US 1864895 A
Description (OCR text may contain errors)
June 28, 1932.
v .w. EGY
VERNIER Filed March 51. 1950 Jwuentoz atkouuqo Patented June 28, 1932 UNITED STATES PATENT OFFICE WILLARD L. EGY, OF TROY, NEW YORK, ASSIGNOR TO W. 86 L. E. GURLEY, OI TROY, NEW
YORK, A CORPORATION OF NEW YORK VERNIER Application filed Harch 31, 1930. Serial No. 440,426.
direct reading Vernier) one fewer or (for a reverse reading Vernier) one more, than the number of graduations on the vernier. The Vernier is read by counting to that division on the Vernier which most nearly coincides 30 with a graduation on the scale. The direct reading type is the one most commonly used.
Conventional verniers are diflicult to construct and maintain, because their accuracy depends on the use of very minute clearances between the two scales, and they are very difiicult to read, where the graduations are fine. 1
' The present invention eliminates the mechanical difficulties and produces a Vernier which is easily read. The invention is based on the broad concept that the vernier may be merely a magnified or reduced optical image of the scale itself. Differential motion between the scale and Vernier is obviously necessary, and ifthe image appeared to move in the same direction as the scale, the difi'erential motion would be slight, particularly for large denominators. Aninverting optical system overcomes this difficulty by causing 40 the image to appear to move in the opposite direction. It also presents an image of the edge of the scale in opposed relation to the edge of the scale itself.
The best results so far secured have been had by using two magnifying optical systems of different powers, one an erecting system which projects a real image of the scale, and the other an inverting system which projects an inverted real image which. serves as the Vernier. These two images are projected so that they are juxtaposed on the same focal plane. Their relative dimensions may be adj usted conveniently by the use of at least one optical system whose magnification can be varied by a focusing operation. Register of the edges of the images can be efiected by shifting the two optical systems as a unit in a line parallel with the plane of the scale and transverse to the scale.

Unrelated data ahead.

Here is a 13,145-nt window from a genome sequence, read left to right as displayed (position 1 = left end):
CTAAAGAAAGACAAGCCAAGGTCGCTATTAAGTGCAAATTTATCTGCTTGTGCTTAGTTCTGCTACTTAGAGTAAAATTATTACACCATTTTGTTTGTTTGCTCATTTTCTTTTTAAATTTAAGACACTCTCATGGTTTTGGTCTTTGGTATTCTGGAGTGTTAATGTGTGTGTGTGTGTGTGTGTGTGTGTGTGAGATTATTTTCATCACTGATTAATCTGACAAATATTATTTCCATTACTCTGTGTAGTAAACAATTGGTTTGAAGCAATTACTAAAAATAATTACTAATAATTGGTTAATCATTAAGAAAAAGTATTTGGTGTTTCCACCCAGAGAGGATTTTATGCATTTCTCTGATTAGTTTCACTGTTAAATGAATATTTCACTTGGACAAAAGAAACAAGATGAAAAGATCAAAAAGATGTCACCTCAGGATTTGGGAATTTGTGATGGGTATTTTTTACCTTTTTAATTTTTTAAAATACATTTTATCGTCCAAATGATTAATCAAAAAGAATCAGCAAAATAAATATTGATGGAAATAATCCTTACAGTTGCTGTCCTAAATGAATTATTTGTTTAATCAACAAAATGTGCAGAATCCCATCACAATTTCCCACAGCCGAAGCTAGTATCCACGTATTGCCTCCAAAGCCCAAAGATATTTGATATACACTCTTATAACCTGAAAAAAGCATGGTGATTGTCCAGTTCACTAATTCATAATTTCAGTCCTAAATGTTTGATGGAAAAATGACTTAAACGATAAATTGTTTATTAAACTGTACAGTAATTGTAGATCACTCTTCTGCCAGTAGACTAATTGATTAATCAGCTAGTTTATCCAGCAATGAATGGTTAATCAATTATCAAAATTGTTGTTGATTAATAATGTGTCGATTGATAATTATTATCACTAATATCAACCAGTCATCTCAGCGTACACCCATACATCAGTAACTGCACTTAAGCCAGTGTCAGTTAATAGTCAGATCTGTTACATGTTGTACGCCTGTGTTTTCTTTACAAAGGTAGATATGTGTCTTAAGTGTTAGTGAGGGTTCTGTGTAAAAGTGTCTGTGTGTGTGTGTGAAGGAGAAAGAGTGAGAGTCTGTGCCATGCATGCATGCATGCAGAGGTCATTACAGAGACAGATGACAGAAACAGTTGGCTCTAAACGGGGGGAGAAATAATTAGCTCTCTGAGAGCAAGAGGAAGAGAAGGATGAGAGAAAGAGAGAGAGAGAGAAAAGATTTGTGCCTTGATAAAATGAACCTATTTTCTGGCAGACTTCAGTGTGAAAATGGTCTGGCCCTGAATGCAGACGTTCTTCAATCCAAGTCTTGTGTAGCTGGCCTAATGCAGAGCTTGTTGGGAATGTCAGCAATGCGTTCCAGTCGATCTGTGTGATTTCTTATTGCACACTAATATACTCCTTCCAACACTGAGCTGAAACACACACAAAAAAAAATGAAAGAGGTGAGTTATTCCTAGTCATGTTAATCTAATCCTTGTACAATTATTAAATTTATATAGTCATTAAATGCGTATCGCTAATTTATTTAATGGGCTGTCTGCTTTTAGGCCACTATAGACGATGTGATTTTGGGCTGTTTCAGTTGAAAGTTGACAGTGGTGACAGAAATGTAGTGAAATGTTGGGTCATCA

The invention may be applied by the use of microscopes or telescopes. Not only may it be used to read straight scales, but if the angle subtended by one division of the scale is small, it may also be used to read graduated arcs. This is the case in reading aduated limbs of surveying instruments. The principle may be applied to the readin of the graduations on stadia rods, and to t e reading of various graduated scales.
In the accompanying drawing, a simpledevice for practicing the invention is illustrated and described. The drawing is to some extent diagrammatic, that is, only those elements which are essential to the inventive concept are illustrated.
In the drawing;-
Fig. 1 is a vertical axial section through a duplex microscope having a single eye-piece, the plane of section being taken through the axis of the two microscope tubes and being normal to the direction of motion of the graduated scale.
Fig. 2 is a fragmentary view of a right line scale, the field of the microscope being indicated in dotted lines.
Fig. 3 is a similar view showing an armate scale with radial graduations.
Fig. 4. illustrates the field of view as seen through the eye-piece of the microscope.
Referring first to Fig. 1, the tube of one microscope is indicated at 6 while thetube of the other microscope is illustrated at 7 The center lines of the two tubes intersect in the plane of the upper graduated surface of the scale 8 which is to be read. It will be understood that this scale moves in a right line which is normal to the plane of the paper in Fig. 1, or else moves in an are having a radius long with respect to the arcs subtended by the graduations, the axis of rotation being substantially in the plane of the paper with reference to Fig. 1.
Fig. 2 shows the right line type of scale, and FigI. 3 shows an arcuate series of graduations. n each instance the graduations are indicated at 9, every fifth graduation being elongated, as is common in graduated scales.